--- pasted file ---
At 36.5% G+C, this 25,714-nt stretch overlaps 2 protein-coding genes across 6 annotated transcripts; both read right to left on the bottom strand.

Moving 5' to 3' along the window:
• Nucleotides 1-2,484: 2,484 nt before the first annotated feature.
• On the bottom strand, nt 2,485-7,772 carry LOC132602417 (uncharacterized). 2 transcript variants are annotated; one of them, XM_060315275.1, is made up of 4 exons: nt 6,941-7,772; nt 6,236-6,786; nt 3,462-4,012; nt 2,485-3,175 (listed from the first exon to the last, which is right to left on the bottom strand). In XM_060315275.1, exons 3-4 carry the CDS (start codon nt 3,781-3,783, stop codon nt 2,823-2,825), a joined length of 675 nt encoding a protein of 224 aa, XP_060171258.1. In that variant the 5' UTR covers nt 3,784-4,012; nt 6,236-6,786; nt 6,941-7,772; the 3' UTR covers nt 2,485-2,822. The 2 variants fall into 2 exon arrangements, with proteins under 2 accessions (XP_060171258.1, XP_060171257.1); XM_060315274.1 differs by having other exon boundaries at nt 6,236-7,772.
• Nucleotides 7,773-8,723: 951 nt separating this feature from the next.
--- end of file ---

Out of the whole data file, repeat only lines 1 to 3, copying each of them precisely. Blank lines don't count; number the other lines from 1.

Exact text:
At 36.5% G+C, this 25,714-nt stretch overlaps 2 protein-coding genes across 6 annotated transcripts; both read right to left on the bottom strand.

Moving 5' to 3' along the window:
• Nucleotides 1-2,484: 2,484 nt before the first annotated feature.